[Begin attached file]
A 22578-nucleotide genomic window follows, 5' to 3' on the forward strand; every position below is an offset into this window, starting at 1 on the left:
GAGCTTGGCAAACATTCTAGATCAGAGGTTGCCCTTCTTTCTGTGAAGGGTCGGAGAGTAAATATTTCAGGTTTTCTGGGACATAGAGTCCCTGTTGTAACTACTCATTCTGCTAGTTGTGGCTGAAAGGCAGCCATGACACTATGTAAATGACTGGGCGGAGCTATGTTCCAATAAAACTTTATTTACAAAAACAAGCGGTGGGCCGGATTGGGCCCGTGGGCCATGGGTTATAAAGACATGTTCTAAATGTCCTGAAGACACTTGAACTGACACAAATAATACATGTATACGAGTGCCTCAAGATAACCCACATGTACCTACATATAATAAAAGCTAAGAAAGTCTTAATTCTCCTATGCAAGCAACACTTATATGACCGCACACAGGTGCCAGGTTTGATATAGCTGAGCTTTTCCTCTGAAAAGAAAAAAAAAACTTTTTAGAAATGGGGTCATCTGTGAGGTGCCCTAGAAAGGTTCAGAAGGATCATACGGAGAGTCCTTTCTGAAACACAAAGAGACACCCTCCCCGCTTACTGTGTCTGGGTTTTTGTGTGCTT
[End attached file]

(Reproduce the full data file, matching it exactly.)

A 22578-nucleotide genomic window follows, 5' to 3' on the forward strand; every position below is an offset into this window, starting at 1 on the left:
GAGCTTGGCAAACATTCTAGATCAGAGGTTGCCCTTCTTTCTGTGAAGGGTCGGAGAGTAAATATTTCAGGTTTTCTGGGACATAGAGTCCCTGTTGTAACTACTCATTCTGCTAGTTGTGGCTGAAAGGCAGCCATGACACTATGTAAATGACTGGGCGGAGCTATGTTCCAATAAAACTTTATTTACAAAAACAAGCGGTGGGCCGGATTGGGCCCGTGGGCCATGGGTTATAAAGACATGTTCTAAATGTCCTGAAGACACTTGAACTGACACAAATAATACATGTATACGAGTGCCTCAAGATAACCCACATGTACCTACATATAATAAAAGCTAAGAAAGTCTTAATTCTCCTATGCAAGCAACACTTATATGACCGCACACAGGTGCCAGGTTTGATATAGCTGAGCTTTTCCTCTGAAAAGAAAAAAAAAACTTTTTAGAAATGGGGTCATCTGTGAGGTGCCCTAGAAAGGTTCAGAAGGATCATACGGAGAGTCCTTTCTGAAACACAAAGAGACACCCTCCCCGCTTACTGTGTCTGGGTTTTTGTGTGCTT